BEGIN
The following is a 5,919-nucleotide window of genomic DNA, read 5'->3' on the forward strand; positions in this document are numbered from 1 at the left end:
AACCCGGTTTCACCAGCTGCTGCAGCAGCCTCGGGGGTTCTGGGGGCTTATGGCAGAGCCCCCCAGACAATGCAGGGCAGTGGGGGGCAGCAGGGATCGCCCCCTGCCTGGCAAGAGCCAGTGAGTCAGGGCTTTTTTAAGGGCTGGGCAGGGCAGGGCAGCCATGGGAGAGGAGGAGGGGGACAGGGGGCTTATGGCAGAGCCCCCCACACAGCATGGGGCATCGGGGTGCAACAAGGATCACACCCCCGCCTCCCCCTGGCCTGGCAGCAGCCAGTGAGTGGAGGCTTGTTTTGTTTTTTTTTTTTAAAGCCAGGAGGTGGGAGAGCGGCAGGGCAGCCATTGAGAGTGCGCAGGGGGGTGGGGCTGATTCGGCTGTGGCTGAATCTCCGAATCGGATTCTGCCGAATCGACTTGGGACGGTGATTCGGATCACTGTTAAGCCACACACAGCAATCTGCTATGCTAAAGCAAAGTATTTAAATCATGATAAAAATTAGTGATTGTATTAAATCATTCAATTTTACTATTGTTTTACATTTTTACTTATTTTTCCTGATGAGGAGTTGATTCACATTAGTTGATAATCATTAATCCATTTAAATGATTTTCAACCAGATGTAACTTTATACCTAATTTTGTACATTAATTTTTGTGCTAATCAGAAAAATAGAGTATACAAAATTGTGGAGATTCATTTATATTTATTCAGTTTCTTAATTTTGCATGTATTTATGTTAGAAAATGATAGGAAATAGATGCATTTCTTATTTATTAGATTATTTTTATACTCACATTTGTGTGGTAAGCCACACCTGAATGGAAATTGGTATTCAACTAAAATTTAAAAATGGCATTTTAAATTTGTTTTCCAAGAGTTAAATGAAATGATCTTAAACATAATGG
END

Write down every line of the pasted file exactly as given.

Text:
The following is a 5,919-nucleotide window of genomic DNA, read 5'->3' on the forward strand; positions in this document are numbered from 1 at the left end:
AACCCGGTTTCACCAGCTGCTGCAGCAGCCTCGGGGGTTCTGGGGGCTTATGGCAGAGCCCCCCAGACAATGCAGGGCAGTGGGGGGCAGCAGGGATCGCCCCCTGCCTGGCAAGAGCCAGTGAGTCAGGGCTTTTTTAAGGGCTGGGCAGGGCAGGGCAGCCATGGGAGAGGAGGAGGGGGACAGGGGGCTTATGGCAGAGCCCCCCACACAGCATGGGGCATCGGGGTGCAACAAGGATCACACCCCCGCCTCCCCCTGGCCTGGCAGCAGCCAGTGAGTGGAGGCTTGTTTTGTTTTTTTTTTTTAAAGCCAGGAGGTGGGAGAGCGGCAGGGCAGCCATTGAGAGTGCGCAGGGGGGTGGGGCTGATTCGGCTGTGGCTGAATCTCCGAATCGGATTCTGCCGAATCGACTTGGGACGGTGATTCGGATCACTGTTAAGCCACACACAGCAATCTGCTATGCTAAAGCAAAGTATTTAAATCATGATAAAAATTAGTGATTGTATTAAATCATTCAATTTTACTATTGTTTTACATTTTTACTTATTTTTCCTGATGAGGAGTTGATTCACATTAGTTGATAATCATTAATCCATTTAAATGATTTTCAACCAGATGTAACTTTATACCTAATTTTGTACATTAATTTTTGTGCTAATCAGAAAAATAGAGTATACAAAATTGTGGAGATTCATTTATATTTATTCAGTTTCTTAATTTTGCATGTATTTATGTTAGAAAATGATAGGAAATAGATGCATTTCTTATTTATTAGATTATTTTTATACTCACATTTGTGTGGTAAGCCACACCTGAATGGAAATTGGTATTCAACTAAAATTTAAAAATGGCATTTTAAATTTGTTTTCCAAGAGTTAAATGAAATGATCTTAAACATAATGG